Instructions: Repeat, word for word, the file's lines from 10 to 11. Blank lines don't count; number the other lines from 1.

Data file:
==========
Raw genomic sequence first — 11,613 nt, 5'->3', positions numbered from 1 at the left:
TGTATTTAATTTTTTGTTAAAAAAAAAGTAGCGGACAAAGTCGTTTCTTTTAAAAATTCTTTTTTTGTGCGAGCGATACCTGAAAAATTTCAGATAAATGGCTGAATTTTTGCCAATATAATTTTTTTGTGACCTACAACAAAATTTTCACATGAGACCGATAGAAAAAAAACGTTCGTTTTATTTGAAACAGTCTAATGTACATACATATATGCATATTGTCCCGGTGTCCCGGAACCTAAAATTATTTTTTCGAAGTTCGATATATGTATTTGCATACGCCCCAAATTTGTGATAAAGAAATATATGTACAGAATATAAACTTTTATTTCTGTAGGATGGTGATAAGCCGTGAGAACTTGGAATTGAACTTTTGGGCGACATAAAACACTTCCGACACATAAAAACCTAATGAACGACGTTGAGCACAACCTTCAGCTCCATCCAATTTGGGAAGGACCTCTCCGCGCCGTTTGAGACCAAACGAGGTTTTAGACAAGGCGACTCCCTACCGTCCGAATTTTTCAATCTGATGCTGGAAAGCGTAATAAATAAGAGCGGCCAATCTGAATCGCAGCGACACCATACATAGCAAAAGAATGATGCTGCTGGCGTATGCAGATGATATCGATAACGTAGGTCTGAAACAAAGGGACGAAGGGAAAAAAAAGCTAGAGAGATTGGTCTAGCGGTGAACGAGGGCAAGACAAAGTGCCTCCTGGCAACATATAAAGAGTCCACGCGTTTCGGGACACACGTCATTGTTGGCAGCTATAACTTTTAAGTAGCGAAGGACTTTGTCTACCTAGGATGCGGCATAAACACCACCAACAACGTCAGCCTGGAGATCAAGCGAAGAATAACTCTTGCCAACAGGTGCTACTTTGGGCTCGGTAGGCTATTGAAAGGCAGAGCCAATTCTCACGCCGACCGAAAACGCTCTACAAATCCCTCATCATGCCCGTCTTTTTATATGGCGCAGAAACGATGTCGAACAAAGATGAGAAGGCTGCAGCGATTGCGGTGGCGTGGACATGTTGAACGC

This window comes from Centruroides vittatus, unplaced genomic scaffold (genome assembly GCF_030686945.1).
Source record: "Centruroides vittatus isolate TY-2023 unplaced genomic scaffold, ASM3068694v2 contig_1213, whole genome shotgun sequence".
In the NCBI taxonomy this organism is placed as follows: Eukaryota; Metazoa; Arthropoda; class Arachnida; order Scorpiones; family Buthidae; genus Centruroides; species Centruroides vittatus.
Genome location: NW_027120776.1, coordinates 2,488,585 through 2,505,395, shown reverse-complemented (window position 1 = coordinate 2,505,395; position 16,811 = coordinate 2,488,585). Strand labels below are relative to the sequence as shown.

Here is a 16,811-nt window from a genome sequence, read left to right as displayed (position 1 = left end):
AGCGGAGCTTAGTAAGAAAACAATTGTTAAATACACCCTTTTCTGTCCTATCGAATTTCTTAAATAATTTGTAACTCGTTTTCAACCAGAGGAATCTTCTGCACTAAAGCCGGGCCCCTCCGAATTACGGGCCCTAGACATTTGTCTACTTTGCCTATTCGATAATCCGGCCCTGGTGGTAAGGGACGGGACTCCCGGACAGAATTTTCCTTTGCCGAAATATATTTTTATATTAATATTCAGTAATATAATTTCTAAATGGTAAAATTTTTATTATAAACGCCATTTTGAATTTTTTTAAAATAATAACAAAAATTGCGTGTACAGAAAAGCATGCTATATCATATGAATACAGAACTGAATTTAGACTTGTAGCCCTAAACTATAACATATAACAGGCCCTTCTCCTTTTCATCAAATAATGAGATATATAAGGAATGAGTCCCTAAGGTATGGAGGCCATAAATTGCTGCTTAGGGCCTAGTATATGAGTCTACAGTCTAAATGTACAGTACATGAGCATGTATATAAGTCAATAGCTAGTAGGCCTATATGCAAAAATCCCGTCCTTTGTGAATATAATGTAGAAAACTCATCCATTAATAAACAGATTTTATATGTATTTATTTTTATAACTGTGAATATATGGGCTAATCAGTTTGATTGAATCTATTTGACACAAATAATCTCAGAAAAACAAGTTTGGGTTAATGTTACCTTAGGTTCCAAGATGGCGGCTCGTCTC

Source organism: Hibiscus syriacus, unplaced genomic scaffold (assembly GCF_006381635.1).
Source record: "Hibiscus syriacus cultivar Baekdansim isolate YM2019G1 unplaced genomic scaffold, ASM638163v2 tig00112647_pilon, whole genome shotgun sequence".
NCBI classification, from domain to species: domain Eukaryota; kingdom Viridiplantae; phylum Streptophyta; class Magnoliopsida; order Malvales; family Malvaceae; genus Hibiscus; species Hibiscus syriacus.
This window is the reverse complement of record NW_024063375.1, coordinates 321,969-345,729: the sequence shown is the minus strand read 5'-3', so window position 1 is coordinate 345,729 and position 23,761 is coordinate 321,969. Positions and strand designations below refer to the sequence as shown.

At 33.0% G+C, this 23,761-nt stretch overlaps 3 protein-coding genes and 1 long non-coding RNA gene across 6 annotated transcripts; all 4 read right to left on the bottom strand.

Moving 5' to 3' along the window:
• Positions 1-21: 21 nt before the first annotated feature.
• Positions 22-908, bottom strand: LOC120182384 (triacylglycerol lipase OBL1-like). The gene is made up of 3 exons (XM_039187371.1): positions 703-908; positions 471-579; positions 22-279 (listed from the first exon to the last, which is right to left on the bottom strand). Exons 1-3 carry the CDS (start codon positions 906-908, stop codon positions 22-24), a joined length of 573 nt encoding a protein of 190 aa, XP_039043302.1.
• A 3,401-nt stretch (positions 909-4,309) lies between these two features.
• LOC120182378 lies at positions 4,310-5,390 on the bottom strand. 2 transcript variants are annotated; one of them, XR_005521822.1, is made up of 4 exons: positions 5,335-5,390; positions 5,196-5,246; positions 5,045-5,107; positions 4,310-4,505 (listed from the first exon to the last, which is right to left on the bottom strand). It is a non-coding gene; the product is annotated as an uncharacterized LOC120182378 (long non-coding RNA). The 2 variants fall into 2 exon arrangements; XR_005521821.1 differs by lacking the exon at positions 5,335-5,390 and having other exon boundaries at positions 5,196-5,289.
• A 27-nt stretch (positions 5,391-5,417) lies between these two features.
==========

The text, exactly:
Source record: "Hibiscus syriacus cultivar Baekdansim isolate YM2019G1 unplaced genomic scaffold, ASM638163v2 tig00112647_pilon, whole genome shotgun sequence".
NCBI classification, from domain to species: domain Eukaryota; kingdom Viridiplantae; phylum Streptophyta; class Magnoliopsida; order Malvales; family Malvaceae; genus Hibiscus; species Hibiscus syriacus.